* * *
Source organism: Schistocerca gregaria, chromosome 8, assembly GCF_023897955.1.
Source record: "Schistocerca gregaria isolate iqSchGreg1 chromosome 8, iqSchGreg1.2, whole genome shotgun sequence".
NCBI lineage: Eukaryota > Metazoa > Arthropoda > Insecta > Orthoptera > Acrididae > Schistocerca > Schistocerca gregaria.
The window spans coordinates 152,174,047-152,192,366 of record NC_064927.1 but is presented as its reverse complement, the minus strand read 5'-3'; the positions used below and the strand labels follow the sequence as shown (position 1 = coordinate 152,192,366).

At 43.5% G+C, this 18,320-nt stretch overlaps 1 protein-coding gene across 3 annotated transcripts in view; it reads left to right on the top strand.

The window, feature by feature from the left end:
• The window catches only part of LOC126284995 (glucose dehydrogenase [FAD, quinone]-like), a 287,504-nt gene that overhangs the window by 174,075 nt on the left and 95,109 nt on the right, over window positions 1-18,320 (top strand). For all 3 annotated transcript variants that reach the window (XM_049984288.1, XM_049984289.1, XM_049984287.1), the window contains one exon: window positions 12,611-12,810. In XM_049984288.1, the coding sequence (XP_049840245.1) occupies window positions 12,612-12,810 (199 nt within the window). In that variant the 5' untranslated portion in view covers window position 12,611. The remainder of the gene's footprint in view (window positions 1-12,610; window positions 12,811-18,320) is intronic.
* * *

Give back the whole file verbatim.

Source organism: Schistocerca gregaria, chromosome 8, assembly GCF_023897955.1.
Source record: "Schistocerca gregaria isolate iqSchGreg1 chromosome 8, iqSchGreg1.2, whole genome shotgun sequence".
NCBI lineage: Eukaryota > Metazoa > Arthropoda > Insecta > Orthoptera > Acrididae > Schistocerca > Schistocerca gregaria.
The window spans coordinates 152,174,047-152,192,366 of record NC_064927.1 but is presented as its reverse complement, the minus strand read 5'-3'; the positions used below and the strand labels follow the sequence as shown (position 1 = coordinate 152,192,366).

At 43.5% G+C, this 18,320-nt stretch overlaps 1 protein-coding gene across 3 annotated transcripts in view; it reads left to right on the top strand.

The window, feature by feature from the left end:
• The window catches only part of LOC126284995 (glucose dehydrogenase [FAD, quinone]-like), a 287,504-nt gene that overhangs the window by 174,075 nt on the left and 95,109 nt on the right, over window positions 1-18,320 (top strand). For all 3 annotated transcript variants that reach the window (XM_049984288.1, XM_049984289.1, XM_049984287.1), the window contains one exon: window positions 12,611-12,810. In XM_049984288.1, the coding sequence (XP_049840245.1) occupies window positions 12,612-12,810 (199 nt within the window). In that variant the 5' untranslated portion in view covers window position 12,611. The remainder of the gene's footprint in view (window positions 1-12,610; window positions 12,811-18,320) is intronic.